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Growing Guide: How to Grow Daylily (Hemerocallis)

Growing Guide: How to Grow Daylily (Hemerocallis)

Daylilies, scientifically known as Hemerocallis, are herbaceous perennial plants that belong to the family Asphodelaceae. They are popular garden flowers known for their attractive and vibrant blooms, which last for just one day, hence the name "daylily." However, each daylily flower stalk typically produces multiple buds, resulting in a continuous display of flowers for several weeks.

Daylilies have long, strap-like leaves that form dense clumps. The foliage is usually green, but some cultivars have variegated or darker-coloured leaves. The flower stalks, or scapes, emerge from the centre of the foliage and bear multiple buds that open sequentially.

Daylilies are considered easy to grow and relatively low-maintenance. They are adaptable to a wide range of climates and soil conditions, making them suitable for various regions and garden types. Find out more about how to grow these excellent blooms!

Selecting a Planting Location: Daylilies thrive in full sun but can tolerate partial shade. Choose a location with well-draining soil to avoid waterlogged roots. The soil should be rich and loamy.

Preparing the Soil: Before planting, prepare the soil by removing any weeds or debris and incorporating organic matter, like compost or well-rotted manure, to improve soil fertility and structure.

Soaking the Bare Roots: Upon receiving the bare roots, soak them in water for about an hour before planting. This helps to rehydrate the roots and prepare them for planting.

Planting the Bare Roots: Follow these steps to plant the bare roots properly:

  1. Dig a hole: Make a hole in the prepared soil that is large enough to comfortably accommodate the roots without crowding.
  2. Position the roots: Place the bare roots in the hole, spreading them out evenly.
  3. Proper depth: Ensure that the crown (where the roots meet the stem) is positioned just below the soil surface. Do not bury the crown too deep, as this can lead to rotting.
  4. Fill the hole: Backfill the hole with soil and gently press it down to remove air pockets around the roots.

Watering: After planting, water the daylilies thoroughly to settle the soil around the roots. Ensure the soil remains consistently moist during the establishment period. Water deeply but less frequently to encourage strong root growth.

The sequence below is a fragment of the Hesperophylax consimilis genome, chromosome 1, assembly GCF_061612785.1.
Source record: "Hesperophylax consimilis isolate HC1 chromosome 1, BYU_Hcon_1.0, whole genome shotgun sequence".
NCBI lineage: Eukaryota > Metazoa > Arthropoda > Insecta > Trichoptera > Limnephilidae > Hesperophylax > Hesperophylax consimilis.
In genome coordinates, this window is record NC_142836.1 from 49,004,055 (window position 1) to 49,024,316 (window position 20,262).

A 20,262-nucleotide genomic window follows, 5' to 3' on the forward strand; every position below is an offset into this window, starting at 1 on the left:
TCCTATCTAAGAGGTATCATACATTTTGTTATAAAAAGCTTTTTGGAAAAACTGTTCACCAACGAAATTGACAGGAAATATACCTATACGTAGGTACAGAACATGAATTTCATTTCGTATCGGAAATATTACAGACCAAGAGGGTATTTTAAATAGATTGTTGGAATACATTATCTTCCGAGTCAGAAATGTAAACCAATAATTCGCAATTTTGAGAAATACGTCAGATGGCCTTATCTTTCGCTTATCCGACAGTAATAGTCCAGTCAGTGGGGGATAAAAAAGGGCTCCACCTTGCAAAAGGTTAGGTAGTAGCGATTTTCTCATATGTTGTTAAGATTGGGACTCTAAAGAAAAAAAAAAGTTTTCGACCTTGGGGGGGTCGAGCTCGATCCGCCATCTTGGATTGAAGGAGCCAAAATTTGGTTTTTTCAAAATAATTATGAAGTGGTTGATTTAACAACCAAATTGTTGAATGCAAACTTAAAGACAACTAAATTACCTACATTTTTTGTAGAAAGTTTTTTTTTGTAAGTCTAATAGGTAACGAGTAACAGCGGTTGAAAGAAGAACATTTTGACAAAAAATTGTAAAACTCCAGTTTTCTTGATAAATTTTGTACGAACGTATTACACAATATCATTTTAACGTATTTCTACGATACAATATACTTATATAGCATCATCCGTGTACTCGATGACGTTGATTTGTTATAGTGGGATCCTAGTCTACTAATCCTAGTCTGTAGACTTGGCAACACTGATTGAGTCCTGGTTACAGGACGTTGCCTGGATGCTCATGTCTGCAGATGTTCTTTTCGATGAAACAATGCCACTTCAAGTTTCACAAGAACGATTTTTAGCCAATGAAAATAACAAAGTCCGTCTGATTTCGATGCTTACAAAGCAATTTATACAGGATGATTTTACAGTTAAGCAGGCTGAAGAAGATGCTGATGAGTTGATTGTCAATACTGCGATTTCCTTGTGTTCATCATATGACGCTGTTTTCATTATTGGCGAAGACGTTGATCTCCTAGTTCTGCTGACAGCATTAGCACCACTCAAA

Mulching: Apply a layer of organic mulch, such as shredded bark or straw, around the newly planted daylilies. Mulch helps retain soil moisture, suppress weeds, and regulate soil temperature.

Maintenance: Daylilies are relatively low-maintenance, but there are a few essential tasks to keep them healthy and thriving:

Watering: During dry spells, water the daylilies regularly, providing about 1 inch of water per week.

Fertilising: Feed the plants with a balanced, slow-release fertiliser in early spring when new growth appears. Avoid over-fertilisation, as it can lead to excessive foliage growth and fewer blooms.

Deadheading: After each flower has finished blooming, remove the spent flower stalks to encourage continuous blooming and prevent seed production.

Dividing: Daylilies tend to multiply and form dense clumps over time. Divide the plants every 3 to 4 years in early spring or after flowering to maintain their vigour.

Pests and Diseases: Daylilies are relatively resistant to pests and diseases. However, keep an eye out for common issues such as aphids, thrips, slugs, and snails. Regularly inspect the plants and address any problems promptly.

By following these steps and providing adequate care, you'll be able to enjoy a vibrant display of daylilies in your garden, adding beauty and colour throughout the growing season.

How to Grow Daylily (Hemerocallis)

Meet Ben, our Flower Bulb Specialist
Meet Ben, our Flower Bulb Specialist

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